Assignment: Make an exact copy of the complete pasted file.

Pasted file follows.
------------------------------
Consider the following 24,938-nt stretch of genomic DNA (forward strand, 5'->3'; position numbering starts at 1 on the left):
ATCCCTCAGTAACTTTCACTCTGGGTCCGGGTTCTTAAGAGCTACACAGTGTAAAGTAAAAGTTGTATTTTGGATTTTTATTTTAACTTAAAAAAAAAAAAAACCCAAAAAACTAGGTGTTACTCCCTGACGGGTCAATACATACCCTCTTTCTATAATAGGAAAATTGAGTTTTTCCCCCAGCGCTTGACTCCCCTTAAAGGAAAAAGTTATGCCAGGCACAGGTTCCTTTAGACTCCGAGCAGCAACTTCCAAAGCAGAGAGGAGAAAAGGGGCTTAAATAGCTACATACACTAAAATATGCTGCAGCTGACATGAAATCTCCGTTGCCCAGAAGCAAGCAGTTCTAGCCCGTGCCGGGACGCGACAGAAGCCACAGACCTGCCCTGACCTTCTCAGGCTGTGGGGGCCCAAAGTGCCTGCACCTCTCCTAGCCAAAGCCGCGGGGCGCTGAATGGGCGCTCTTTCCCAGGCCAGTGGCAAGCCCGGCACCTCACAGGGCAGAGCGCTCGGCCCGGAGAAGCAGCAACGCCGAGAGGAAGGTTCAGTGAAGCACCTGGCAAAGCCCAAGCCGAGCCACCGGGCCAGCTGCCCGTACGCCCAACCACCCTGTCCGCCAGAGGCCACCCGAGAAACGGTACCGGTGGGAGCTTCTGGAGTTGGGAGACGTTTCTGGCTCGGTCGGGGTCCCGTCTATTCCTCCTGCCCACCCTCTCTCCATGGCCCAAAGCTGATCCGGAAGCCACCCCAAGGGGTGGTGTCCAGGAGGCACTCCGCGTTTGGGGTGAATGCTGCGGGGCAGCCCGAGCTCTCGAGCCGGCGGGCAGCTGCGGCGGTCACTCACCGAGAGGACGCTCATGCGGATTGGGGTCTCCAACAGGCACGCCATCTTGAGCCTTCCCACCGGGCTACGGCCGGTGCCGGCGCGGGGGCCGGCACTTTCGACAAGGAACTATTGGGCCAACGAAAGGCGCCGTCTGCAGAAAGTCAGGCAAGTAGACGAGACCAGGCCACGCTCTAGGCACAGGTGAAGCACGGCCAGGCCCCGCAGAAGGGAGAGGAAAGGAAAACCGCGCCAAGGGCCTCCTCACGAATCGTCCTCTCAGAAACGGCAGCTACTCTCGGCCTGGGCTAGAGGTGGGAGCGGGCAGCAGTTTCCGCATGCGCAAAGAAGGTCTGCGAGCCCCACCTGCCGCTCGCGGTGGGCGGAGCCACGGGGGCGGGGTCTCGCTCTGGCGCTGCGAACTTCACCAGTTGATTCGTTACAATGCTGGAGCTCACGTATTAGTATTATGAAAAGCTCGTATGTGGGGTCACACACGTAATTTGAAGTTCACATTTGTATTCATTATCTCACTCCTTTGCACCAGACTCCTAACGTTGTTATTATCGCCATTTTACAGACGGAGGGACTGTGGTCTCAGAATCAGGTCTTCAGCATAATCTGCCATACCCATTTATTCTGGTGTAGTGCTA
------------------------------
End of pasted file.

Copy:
Consider the following 24,938-nt stretch of genomic DNA (forward strand, 5'->3'; position numbering starts at 1 on the left):
ATCCCTCAGTAACTTTCACTCTGGGTCCGGGTTCTTAAGAGCTACACAGTGTAAAGTAAAAGTTGTATTTTGGATTTTTATTTTAACTTAAAAAAAAAAAAAACCCAAAAAACTAGGTGTTACTCCCTGACGGGTCAATACATACCCTCTTTCTATAATAGGAAAATTGAGTTTTTCCCCCAGCGCTTGACTCCCCTTAAAGGAAAAAGTTATGCCAGGCACAGGTTCCTTTAGACTCCGAGCAGCAACTTCCAAAGCAGAGAGGAGAAAAGGGGCTTAAATAGCTACATACACTAAAATATGCTGCAGCTGACATGAAATCTCCGTTGCCCAGAAGCAAGCAGTTCTAGCCCGTGCCGGGACGCGACAGAAGCCACAGACCTGCCCTGACCTTCTCAGGCTGTGGGGGCCCAAAGTGCCTGCACCTCTCCTAGCCAAAGCCGCGGGGCGCTGAATGGGCGCTCTTTCCCAGGCCAGTGGCAAGCCCGGCACCTCACAGGGCAGAGCGCTCGGCCCGGAGAAGCAGCAACGCCGAGAGGAAGGTTCAGTGAAGCACCTGGCAAAGCCCAAGCCGAGCCACCGGGCCAGCTGCCCGTACGCCCAACCACCCTGTCCGCCAGAGGCCACCCGAGAAACGGTACCGGTGGGAGCTTCTGGAGTTGGGAGACGTTTCTGGCTCGGTCGGGGTCCCGTCTATTCCTCCTGCCCACCCTCTCTCCATGGCCCAAAGCTGATCCGGAAGCCACCCCAAGGGGTGGTGTCCAGGAGGCACTCCGCGTTTGGGGTGAATGCTGCGGGGCAGCCCGAGCTCTCGAGCCGGCGGGCAGCTGCGGCGGTCACTCACCGAGAGGACGCTCATGCGGATTGGGGTCTCCAACAGGCACGCCATCTTGAGCCTTCCCACCGGGCTACGGCCGGTGCCGGCGCGGGGGCCGGCACTTTCGACAAGGAACTATTGGGCCAACGAAAGGCGCCGTCTGCAGAAAGTCAGGCAAGTAGACGAGACCAGGCCACGCTCTAGGCACAGGTGAAGCACGGCCAGGCCCCGCAGAAGGGAGAGGAAAGGAAAACCGCGCCAAGGGCCTCCTCACGAATCGTCCTCTCAGAAACGGCAGCTACTCTCGGCCTGGGCTAGAGGTGGGAGCGGGCAGCAGTTTCCGCATGCGCAAAGAAGGTCTGCGAGCCCCACCTGCCGCTCGCGGTGGGCGGAGCCACGGGGGCGGGGTCTCGCTCTGGCGCTGCGAACTTCACCAGTTGATTCGTTACAATGCTGGAGCTCACGTATTAGTATTATGAAAAGCTCGTATGTGGGGTCACACACGTAATTTGAAGTTCACATTTGTATTCATTATCTCACTCCTTTGCACCAGACTCCTAACGTTGTTATTATCGCCATTTTACAGACGGAGGGACTGTGGTCTCAGAATCAGGTCTTCAGCATAATCTGCCATACCCATTTATTCTGGTGTAGTGCTA